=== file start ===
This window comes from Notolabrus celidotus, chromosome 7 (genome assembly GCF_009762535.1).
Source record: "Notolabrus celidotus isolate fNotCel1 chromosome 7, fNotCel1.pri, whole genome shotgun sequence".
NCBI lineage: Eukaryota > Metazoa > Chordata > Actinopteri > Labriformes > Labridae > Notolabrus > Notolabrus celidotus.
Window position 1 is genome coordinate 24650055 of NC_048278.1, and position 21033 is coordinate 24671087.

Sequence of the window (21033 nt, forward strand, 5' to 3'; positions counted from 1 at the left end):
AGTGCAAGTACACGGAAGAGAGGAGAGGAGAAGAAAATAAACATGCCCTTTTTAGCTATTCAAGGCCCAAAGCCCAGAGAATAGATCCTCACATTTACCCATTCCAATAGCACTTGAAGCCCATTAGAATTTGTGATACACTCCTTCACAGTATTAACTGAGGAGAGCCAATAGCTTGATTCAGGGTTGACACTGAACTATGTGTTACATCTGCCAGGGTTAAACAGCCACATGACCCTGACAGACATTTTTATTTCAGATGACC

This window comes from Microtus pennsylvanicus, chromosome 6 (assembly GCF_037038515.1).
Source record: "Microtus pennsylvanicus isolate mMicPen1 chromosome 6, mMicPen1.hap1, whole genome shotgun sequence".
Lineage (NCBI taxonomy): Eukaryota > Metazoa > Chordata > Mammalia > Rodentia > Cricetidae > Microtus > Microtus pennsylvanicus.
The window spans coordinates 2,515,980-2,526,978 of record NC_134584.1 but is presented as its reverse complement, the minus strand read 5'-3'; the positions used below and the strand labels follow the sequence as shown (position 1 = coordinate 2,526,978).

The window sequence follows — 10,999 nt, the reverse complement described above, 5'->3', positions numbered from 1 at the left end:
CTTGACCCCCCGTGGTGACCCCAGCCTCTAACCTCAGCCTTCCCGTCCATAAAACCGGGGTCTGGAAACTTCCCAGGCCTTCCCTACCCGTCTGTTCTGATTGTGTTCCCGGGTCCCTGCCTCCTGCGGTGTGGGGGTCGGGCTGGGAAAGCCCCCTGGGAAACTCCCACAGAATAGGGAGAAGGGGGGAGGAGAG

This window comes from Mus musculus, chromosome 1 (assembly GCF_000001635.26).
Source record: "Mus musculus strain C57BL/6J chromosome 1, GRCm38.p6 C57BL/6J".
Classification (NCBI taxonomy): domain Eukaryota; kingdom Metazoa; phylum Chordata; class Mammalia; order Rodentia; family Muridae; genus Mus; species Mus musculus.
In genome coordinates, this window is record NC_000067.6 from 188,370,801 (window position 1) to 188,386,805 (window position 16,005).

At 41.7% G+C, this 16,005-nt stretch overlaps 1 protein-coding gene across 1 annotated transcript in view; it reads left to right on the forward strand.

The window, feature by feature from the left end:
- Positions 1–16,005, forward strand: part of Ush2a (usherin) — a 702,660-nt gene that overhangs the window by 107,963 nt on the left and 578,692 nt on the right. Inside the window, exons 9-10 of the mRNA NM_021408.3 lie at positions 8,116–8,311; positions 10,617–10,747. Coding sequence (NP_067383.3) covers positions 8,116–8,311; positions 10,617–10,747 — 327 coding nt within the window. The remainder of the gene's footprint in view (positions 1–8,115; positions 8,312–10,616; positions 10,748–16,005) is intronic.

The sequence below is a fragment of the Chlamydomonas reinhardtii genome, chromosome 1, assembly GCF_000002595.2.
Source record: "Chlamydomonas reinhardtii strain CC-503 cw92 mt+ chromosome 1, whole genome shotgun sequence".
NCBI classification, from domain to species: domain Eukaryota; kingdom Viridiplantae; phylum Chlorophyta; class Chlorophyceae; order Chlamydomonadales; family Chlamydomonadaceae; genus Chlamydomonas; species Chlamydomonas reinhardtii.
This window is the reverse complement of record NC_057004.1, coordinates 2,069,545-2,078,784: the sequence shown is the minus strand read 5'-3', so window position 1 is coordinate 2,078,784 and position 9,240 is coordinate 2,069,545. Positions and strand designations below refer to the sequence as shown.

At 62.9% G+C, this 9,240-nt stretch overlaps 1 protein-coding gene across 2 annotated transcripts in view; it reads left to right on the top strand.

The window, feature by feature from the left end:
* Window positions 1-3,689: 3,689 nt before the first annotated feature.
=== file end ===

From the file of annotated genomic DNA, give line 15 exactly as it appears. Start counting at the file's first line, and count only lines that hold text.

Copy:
Classification (NCBI taxonomy): domain Eukaryota; kingdom Metazoa; phylum Chordata; class Mammalia; order Rodentia; family Muridae; genus Mus; species Mus musculus.